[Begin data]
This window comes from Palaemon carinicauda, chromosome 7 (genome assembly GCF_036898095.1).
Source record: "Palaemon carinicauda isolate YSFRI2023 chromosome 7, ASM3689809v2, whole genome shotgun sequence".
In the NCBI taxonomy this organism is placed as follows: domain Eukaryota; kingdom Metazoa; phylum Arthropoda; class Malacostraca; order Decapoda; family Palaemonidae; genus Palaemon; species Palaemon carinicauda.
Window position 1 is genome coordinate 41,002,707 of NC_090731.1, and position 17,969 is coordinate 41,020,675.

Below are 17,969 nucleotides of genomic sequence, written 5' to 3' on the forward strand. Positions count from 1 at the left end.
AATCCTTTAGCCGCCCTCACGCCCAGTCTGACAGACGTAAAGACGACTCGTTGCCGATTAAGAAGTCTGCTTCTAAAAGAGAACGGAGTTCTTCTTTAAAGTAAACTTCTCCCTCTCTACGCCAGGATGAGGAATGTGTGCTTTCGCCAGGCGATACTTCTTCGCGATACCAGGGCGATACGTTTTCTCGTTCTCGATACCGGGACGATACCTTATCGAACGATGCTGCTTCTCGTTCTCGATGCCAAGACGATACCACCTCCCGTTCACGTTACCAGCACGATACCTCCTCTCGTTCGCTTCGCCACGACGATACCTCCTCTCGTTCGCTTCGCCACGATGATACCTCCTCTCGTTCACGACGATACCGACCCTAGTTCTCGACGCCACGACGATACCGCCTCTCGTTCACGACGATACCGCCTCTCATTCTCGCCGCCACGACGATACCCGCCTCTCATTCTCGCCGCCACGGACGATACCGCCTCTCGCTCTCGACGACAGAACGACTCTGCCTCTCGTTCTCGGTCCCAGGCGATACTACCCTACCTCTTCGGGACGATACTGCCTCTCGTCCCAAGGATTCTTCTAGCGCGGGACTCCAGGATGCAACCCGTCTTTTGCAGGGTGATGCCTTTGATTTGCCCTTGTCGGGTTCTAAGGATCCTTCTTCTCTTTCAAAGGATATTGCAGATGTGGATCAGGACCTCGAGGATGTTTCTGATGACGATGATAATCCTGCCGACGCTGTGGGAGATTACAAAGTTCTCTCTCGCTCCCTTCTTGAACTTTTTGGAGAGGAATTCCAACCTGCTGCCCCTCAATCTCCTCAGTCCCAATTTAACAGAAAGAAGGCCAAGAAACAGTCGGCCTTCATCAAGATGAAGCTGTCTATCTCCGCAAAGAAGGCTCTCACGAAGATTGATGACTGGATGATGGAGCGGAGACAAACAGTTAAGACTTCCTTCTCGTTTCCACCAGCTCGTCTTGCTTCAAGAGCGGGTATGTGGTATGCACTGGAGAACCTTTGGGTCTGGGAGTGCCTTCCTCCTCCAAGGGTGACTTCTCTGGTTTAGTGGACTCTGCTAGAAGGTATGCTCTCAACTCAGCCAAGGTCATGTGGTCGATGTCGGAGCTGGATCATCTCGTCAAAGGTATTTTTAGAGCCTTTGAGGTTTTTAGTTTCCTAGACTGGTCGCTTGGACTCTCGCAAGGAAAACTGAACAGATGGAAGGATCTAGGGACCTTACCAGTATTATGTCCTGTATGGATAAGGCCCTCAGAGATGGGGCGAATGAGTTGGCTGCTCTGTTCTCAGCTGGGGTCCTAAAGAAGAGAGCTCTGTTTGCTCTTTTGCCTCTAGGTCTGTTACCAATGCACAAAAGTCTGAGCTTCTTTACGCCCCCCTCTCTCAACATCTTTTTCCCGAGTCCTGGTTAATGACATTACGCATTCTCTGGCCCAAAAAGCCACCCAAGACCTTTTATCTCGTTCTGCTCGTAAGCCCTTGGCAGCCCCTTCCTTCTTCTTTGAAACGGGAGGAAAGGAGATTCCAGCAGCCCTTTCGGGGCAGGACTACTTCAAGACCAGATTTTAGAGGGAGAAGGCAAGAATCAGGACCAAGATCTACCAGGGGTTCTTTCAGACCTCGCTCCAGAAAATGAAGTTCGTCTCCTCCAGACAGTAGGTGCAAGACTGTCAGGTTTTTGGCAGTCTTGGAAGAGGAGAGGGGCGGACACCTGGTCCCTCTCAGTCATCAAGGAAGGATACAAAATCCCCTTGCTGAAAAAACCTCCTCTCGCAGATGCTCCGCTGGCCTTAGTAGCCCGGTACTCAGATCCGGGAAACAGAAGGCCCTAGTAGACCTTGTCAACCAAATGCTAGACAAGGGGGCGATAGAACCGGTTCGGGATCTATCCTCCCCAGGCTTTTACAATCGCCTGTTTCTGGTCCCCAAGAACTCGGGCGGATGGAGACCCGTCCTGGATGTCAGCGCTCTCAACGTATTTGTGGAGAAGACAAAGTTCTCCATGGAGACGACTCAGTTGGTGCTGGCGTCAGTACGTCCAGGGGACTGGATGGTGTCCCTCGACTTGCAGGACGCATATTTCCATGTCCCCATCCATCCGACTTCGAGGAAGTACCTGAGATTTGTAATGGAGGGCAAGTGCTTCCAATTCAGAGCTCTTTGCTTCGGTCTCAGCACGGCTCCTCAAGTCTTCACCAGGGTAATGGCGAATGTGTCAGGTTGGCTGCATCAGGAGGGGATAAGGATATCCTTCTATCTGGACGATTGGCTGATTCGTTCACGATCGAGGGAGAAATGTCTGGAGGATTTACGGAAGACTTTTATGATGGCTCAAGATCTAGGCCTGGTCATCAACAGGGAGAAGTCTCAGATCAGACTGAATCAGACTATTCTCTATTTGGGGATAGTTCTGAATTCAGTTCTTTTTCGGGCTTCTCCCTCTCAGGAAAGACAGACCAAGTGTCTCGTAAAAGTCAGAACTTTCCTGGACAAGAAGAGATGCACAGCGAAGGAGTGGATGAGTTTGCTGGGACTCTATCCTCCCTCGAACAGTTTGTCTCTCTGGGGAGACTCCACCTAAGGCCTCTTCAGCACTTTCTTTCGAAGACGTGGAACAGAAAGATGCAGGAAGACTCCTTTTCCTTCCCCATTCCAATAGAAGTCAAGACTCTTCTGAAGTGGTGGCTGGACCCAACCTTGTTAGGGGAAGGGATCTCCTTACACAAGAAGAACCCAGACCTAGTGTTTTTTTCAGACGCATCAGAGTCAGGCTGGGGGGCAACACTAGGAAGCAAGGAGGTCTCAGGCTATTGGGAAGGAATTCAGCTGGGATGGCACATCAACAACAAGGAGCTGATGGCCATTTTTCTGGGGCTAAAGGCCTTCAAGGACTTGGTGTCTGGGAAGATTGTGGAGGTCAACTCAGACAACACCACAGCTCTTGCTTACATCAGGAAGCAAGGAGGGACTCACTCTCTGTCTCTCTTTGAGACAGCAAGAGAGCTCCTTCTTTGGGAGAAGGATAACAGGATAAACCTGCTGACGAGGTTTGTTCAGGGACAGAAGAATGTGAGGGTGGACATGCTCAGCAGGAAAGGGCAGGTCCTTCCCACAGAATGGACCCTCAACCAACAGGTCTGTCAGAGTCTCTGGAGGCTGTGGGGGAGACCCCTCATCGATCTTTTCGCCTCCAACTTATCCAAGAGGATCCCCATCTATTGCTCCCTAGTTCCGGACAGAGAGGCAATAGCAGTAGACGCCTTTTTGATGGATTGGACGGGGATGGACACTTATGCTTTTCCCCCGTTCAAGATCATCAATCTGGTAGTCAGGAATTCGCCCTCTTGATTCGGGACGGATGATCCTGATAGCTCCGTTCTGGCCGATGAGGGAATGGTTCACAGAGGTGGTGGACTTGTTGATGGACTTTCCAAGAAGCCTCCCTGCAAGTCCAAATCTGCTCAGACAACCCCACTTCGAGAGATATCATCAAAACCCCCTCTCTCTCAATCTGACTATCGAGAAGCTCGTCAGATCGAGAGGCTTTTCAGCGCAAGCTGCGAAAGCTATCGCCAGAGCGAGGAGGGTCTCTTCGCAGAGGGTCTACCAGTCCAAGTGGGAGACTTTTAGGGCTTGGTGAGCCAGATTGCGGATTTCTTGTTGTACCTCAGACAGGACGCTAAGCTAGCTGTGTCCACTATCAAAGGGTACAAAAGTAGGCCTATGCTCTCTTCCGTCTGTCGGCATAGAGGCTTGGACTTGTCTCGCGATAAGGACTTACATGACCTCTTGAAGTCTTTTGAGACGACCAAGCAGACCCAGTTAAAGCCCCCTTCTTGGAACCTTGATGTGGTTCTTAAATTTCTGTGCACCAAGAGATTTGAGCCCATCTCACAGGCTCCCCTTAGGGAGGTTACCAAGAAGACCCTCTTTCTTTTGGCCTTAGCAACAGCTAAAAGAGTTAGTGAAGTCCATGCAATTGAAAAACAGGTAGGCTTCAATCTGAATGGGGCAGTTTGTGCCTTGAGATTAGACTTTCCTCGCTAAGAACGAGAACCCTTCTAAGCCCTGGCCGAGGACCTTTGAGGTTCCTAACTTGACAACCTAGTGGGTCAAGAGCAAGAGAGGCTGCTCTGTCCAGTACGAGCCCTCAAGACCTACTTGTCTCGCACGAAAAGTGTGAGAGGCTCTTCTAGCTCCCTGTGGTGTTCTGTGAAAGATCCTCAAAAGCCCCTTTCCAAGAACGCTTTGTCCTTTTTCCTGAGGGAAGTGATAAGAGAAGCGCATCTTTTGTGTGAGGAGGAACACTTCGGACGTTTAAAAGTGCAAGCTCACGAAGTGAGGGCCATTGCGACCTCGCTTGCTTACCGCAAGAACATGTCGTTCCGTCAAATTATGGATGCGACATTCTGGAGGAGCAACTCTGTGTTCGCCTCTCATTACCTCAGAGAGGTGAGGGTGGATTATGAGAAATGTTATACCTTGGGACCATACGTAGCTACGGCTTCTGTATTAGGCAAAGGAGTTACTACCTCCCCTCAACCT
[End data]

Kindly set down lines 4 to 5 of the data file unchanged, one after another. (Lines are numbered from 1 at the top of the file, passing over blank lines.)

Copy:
Window position 1 is genome coordinate 41,002,707 of NC_090731.1, and position 17,969 is coordinate 41,020,675.

Below are 17,969 nucleotides of genomic sequence, written 5' to 3' on the forward strand. Positions count from 1 at the left end.